Budget Policy Statement: Dr Pita Sharples
Budget Policy Statement: Dr Pita Sharples
Wednesday 12 March 2008; 4.40pm
I have been wondering whether this Budget Policy Statement 2008 will be top of the pops in the six o’clock bulletin, or will the real pressing issue for New Zealand be on naming the MPs who are travelling on a so-called taxpayer junket to Eastern Europe?
Meanwhile, across the world, all eyes are on a controversial list published in L’Osservatore Romano, the Vatican newspaper.
After fifteen hundred years, the Vatican has added seven new sins as having appeared on the horizon of humanity.
Alongside lust, gluttony, avarice, sloth, anger, envy and pride we now have
• ruining the
• carrying out morally debatable scientific experiments;
• social injustice which causes poverty;
• or the excessive accumulation of wealth by a few.
When I looked at this report of the Budget Policy Statement for 2008, I did wonder whether Pope Benedict XVI may have received an advance copy.
For there are certainly areas within the small print which make us query whether this Budget statement has got the balance right.
The Maori Party was particularly concerned at the information in the report relating to the supposed growth in household incomes.
Earlier this morning, the Minister of Maori Affairs issued a release in which he said, and I quote:
“What we need to do is get out into Maori communities and show whanau the real benefits of saving”.
In the interests of cross-party communication, I would like to suggest some pointers to the Minister about this critical issue of savings.
There is absolutely no point going out there, scolding Maori whanau and telling them what to do, how to save for a rainy day, if there’s nothing in the piggy bank to start with.
Because the reality is that income levels for Maori come nowhere near the new deadly sin of excessive accumulations of wealth.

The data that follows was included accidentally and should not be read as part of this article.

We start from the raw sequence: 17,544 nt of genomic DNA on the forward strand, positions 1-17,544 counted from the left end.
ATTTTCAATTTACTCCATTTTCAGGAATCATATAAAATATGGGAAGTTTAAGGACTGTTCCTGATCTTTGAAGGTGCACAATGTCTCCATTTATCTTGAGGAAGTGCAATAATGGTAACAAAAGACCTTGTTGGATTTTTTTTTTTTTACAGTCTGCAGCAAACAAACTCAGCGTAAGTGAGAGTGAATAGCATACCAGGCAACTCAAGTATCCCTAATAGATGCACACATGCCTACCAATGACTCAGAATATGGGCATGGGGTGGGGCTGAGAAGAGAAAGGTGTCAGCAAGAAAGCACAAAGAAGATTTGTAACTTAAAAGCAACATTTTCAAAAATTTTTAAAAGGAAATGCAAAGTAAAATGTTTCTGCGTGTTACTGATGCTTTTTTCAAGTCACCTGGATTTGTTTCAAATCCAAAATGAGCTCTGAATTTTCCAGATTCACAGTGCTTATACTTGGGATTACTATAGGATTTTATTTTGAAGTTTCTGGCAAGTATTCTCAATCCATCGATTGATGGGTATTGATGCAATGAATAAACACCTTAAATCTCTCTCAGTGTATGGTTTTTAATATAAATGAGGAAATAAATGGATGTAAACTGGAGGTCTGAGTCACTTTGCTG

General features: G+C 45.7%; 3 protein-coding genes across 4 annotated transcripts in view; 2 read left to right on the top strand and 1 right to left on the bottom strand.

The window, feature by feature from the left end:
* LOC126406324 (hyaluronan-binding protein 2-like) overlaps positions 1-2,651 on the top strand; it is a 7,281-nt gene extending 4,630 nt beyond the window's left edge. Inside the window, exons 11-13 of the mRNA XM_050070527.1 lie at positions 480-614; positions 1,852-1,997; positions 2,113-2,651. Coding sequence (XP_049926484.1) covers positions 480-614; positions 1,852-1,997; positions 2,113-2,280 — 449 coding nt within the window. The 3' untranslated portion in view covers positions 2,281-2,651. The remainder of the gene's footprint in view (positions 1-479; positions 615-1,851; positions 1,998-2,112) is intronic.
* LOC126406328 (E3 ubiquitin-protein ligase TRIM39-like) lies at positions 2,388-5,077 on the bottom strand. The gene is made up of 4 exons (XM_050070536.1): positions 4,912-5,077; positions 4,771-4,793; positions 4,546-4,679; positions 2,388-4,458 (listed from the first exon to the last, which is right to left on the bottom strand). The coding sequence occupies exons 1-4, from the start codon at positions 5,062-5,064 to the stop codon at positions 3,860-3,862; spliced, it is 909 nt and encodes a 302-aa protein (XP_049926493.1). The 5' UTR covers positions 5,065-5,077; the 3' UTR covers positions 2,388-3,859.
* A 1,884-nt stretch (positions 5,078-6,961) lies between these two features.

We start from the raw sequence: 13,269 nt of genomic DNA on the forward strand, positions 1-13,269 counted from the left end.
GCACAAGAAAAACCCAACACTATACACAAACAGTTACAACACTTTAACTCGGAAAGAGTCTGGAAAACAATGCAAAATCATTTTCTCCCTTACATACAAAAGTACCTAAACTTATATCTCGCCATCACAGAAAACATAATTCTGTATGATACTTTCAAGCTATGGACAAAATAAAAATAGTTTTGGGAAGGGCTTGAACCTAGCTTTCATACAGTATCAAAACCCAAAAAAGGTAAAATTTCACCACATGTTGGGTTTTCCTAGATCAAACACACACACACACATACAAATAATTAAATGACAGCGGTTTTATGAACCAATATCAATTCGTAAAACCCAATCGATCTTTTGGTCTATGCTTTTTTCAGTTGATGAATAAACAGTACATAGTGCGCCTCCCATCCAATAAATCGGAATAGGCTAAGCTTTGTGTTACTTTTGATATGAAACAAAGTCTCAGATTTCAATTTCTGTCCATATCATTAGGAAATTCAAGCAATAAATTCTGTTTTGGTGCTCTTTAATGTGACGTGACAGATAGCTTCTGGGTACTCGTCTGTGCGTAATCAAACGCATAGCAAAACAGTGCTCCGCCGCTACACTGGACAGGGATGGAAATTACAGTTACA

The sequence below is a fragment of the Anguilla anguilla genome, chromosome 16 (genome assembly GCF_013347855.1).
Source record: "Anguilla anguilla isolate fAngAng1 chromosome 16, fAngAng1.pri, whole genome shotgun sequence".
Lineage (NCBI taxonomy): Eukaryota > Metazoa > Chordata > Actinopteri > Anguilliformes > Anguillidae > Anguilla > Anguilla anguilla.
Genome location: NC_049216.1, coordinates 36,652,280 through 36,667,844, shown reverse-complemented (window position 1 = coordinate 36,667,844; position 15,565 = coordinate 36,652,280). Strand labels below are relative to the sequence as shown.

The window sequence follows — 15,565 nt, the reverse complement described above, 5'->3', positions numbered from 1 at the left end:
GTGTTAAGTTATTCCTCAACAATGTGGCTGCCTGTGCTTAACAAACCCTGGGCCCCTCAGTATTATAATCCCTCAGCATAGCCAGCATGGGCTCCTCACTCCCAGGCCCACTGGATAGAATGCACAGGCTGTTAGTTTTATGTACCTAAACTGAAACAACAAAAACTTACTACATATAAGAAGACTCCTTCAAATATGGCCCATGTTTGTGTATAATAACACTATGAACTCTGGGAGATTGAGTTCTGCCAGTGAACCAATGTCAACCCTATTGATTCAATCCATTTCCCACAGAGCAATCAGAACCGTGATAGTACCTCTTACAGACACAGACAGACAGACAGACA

The New Zealand Income Survey shows that Maori aged over fifteen years old earn just 73% of what Pakeha earn – in dollar terms, that’s a massive $197 a week less.
So while this Labour government may crow about the participation rates for Maori now growing to 68% we always have to ask for the fine print– what does it mean in terms of putting bread on the table.
The fine print, for example means, that when on another day Labour puts out their policy on affordable housing, requiring home-buyers to earn at least $70,000 a year to service a mortgage in an “affordable home”, the constituents in my electorate just laugh or cry.
For it comes down to who is being factored in to the ‘average’.
What New Zealanders comprise the ‘low and modest income earners’?
The 2006 income data for the Tamaki Makaurau electorate counts us out – median family incomes in my electorate are just $60,000. Ten thousand dollars short of meeting the grade for ‘low and modest income earners’.
Why does all this matter?
Remember the Pope’s new sin - the social injustice which causes poverty?
A month ago the Early Childhood Council came out and agreed with the Salvation Army that the availability of early childhood education is heavily biased against poorer urban communities – adding that it was “madness that we are not targeting more substantial resources at these children”.
The Council’s Chief Executive, Sue Thorne, was outraged that what she described as “pathetically little” of the money being given to early childhood education was targeted at the most needy of children, making the clear link between the fact that low access to early childhood education in the most needy areas, was connected to the fact that Maori children are 2.7 times more likely than Pakeha to be stood down from school for disciplinary problems, and that there were wide achievement gaps between low and high decile schools.
A fortnight after those comments, Canterbury DHB Maori and Pacific Health Director, Hector Matthews, declared that the gross disparity between Maori and non-Maori health was largely due to socio-economic conditions.